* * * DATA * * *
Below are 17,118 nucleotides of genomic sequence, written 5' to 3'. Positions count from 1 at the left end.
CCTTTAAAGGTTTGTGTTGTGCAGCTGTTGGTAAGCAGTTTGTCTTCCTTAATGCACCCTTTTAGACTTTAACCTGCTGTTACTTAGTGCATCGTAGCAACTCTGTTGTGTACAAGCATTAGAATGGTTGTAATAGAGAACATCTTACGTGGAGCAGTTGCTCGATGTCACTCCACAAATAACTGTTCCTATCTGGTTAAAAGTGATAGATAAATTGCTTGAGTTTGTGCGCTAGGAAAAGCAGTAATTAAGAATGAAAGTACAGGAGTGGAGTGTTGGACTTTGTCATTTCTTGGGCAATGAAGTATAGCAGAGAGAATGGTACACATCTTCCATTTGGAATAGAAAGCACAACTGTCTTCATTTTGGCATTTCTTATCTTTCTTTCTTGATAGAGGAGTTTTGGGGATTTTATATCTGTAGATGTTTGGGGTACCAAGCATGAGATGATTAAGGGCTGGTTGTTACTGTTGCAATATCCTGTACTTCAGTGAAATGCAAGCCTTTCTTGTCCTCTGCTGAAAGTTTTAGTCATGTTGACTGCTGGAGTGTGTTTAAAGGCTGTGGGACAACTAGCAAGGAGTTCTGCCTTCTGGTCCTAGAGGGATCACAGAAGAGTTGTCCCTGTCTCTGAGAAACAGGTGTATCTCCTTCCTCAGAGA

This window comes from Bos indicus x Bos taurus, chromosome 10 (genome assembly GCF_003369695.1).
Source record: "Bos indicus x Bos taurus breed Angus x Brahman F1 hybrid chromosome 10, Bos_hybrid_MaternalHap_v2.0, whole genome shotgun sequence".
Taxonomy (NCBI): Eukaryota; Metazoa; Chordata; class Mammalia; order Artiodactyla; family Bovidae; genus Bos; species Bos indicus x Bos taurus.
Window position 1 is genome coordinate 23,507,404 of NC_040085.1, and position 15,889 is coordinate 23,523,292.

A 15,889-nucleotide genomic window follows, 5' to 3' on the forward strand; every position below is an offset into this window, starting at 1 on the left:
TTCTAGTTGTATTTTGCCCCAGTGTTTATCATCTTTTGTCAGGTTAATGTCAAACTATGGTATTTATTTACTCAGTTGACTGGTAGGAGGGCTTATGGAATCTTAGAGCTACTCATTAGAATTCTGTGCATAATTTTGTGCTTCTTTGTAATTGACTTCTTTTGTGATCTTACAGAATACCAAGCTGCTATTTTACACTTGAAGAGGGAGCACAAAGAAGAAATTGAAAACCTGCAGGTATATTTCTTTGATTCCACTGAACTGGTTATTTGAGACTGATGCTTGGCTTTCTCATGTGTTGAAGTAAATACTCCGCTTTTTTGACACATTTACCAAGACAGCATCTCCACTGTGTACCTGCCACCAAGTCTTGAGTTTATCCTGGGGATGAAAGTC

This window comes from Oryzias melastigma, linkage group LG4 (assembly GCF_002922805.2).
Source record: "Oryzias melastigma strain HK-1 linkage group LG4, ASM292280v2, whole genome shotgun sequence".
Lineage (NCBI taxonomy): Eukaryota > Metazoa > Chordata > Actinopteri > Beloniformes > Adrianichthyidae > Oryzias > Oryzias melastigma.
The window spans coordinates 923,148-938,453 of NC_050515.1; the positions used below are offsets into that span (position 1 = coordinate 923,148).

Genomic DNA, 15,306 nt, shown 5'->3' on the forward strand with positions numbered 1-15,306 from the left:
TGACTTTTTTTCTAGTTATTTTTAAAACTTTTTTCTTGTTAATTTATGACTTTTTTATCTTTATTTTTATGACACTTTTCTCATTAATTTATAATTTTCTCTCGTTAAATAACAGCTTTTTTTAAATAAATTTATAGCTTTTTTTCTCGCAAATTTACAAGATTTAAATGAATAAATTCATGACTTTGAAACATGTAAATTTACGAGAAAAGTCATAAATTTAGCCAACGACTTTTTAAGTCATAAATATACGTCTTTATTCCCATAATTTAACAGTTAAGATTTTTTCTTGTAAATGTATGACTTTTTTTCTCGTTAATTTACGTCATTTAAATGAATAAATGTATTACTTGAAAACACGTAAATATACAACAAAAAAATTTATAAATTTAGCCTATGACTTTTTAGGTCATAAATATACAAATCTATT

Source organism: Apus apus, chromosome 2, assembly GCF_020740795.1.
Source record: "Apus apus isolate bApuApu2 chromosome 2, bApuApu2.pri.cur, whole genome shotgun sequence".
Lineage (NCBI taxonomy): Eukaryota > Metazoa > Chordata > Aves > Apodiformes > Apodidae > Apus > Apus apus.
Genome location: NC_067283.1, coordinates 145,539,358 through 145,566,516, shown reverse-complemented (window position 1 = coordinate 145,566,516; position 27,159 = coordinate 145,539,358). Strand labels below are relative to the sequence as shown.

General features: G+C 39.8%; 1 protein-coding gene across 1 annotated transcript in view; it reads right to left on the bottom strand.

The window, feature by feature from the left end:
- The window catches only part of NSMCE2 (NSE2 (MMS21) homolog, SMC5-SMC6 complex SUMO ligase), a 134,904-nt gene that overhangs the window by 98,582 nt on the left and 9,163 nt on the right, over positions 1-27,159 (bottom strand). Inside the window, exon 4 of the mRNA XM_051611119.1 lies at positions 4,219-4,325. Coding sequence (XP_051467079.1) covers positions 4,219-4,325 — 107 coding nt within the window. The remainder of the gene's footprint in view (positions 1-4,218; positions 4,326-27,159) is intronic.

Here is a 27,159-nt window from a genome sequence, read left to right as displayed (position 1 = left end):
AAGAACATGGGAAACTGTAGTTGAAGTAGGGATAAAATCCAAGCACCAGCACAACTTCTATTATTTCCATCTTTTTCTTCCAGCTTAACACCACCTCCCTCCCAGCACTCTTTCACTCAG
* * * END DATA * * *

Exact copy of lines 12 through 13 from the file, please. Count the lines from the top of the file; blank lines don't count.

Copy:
The window spans coordinates 923,148-938,453 of NC_050515.1; the positions used below are offsets into that span (position 1 = coordinate 923,148).

Genomic DNA, 15,306 nt, shown 5'->3' on the forward strand with positions numbered 1-15,306 from the left: